May 4, 2021 - 11:38 AMT
PanARMENIAN.Net - Azerbaijan has removed the domes of the iconic Ghazanchetsots Cathedral in the Nagorno-Karabakh city of Shushi, which came under the control of Baku during the war in fall 2020, pictures posted online reveal.
In the course of the military hostilities, Azerbaijani forces launched two targeted attacks on the church, causing considerable damage to one of the most important cultural heritage sites in Karabakh. However, that's apparently not enough.
Photos published on social media platforms first revealed that Azerbaijan has removed the angels and other integrals parts of the complex in Shushi, while recent images show scaffolding around the building and prove that the domes are gone too.
Artsakh Human Rights Defender Gegham Stepanyan said on Monday that the Azerbaijanis are destroying the site under the guise of "restoration". He added, however, that Azerbaijan cannot restore the cultural heritage of a nation, against which it has been spreading systemic hatred at the state level for years.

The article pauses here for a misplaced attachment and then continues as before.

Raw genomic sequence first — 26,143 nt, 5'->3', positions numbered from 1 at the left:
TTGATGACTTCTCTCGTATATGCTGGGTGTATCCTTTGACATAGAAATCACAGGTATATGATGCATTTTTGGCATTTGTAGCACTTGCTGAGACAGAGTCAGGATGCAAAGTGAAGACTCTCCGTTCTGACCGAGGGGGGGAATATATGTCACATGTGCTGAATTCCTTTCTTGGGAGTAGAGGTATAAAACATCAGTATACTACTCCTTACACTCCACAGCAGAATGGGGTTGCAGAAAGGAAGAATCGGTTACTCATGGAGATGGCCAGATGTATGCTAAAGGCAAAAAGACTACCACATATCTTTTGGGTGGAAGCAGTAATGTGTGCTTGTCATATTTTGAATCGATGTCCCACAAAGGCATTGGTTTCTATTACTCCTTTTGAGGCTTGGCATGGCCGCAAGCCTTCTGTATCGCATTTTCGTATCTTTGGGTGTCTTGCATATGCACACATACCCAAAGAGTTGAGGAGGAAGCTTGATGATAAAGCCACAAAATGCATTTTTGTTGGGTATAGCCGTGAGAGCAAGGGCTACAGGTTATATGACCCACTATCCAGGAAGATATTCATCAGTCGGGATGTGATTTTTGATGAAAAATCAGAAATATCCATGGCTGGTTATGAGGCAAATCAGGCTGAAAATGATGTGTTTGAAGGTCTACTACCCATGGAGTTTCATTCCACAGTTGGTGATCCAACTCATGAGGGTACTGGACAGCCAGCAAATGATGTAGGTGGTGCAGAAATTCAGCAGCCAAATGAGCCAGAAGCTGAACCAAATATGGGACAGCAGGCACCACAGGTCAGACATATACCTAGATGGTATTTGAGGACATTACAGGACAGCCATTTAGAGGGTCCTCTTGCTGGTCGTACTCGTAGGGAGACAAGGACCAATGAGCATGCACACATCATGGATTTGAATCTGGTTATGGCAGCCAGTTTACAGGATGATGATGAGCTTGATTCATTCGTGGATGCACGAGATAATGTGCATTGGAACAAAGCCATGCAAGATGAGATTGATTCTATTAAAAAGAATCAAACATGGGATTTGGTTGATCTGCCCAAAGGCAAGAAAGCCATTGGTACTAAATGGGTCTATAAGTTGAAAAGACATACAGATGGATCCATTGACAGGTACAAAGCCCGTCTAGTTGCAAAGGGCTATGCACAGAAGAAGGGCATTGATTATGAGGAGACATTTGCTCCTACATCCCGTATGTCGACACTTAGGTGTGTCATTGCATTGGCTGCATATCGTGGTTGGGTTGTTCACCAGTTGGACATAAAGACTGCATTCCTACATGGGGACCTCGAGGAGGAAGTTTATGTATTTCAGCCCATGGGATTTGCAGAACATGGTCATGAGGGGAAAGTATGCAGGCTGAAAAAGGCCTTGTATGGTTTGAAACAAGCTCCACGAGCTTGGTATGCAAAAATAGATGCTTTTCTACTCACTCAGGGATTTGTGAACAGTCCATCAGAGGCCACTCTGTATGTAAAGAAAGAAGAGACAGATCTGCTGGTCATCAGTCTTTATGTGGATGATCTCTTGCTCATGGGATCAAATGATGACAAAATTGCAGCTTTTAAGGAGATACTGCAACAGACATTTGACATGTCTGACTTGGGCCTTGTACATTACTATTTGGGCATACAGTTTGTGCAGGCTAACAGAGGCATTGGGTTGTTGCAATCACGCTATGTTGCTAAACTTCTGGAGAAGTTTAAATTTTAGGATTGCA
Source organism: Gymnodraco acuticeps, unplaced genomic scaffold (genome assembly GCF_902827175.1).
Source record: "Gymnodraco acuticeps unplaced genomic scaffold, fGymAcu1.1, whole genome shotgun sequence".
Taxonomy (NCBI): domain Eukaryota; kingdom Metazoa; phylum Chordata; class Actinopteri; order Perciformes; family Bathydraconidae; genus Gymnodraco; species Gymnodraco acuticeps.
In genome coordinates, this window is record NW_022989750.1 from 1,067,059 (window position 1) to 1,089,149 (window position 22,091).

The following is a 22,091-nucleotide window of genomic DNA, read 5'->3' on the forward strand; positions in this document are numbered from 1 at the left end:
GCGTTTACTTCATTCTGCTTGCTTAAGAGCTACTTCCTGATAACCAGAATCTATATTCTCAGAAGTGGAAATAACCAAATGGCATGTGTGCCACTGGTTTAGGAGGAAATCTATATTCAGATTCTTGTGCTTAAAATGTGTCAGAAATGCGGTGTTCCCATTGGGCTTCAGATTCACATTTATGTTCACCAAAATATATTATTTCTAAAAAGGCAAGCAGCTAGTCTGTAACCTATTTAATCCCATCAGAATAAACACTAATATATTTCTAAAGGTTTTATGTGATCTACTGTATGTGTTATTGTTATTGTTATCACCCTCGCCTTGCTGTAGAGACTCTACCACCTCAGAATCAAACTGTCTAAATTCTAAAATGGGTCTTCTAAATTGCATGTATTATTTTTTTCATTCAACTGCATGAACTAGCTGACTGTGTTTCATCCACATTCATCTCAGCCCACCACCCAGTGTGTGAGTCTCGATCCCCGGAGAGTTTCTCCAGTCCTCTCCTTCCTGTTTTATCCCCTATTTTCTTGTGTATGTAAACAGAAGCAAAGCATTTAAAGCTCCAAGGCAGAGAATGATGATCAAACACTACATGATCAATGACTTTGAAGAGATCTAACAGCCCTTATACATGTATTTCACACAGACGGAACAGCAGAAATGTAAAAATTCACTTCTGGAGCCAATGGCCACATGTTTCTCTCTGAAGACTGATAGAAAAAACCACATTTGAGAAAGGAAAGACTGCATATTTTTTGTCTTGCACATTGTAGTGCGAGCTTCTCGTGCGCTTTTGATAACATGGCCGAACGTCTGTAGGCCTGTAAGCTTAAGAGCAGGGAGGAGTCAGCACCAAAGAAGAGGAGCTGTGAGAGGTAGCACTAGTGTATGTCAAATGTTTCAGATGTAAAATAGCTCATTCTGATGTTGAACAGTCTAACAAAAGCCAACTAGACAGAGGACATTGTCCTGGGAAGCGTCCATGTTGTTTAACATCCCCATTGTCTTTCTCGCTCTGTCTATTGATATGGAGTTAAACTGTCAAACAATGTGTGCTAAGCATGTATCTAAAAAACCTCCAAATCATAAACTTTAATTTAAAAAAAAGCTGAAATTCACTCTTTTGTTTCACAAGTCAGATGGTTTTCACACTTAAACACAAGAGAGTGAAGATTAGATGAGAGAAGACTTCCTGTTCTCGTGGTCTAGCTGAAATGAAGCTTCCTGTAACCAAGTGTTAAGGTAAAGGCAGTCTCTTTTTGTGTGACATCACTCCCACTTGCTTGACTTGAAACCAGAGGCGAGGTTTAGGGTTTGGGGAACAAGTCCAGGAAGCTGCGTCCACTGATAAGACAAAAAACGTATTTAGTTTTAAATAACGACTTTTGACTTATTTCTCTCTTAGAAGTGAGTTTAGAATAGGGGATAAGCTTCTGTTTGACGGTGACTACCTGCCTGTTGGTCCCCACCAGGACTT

"If Azerbaijan really cares about the preservation of cultural values, "repairs" it, then why has իտ not allowed an independent UNESCO expert group to visit the region," Stepanyan noted.
"We raise the issue of vandalism against Armenian culture by Azerbaijan on a daily basis informing the relevant international organizations about what is happening. However, the issue does not go beyond criticism or calls, while clear steps are needed.
Concerns about the preservation of cultural sites in Nagorno-Karabakh are made all the more urgent by the Azerbaijani government’s history of systemically destroying indigenous Armenian heritage—acts of both warfare and historical revisionism. The Azerbaijani government has secretly destroyed a striking number of cultural and religious artifacts in the late 20th century. Within Nakhichevan alone, a historically Armenian enclave in Azerbaijan, Azerbaijani forces destroyed at least 89 medieval churches, 5,840 khachkars (Armenian cross stones) and 22,000 historical tombstones between 1997 and 2006.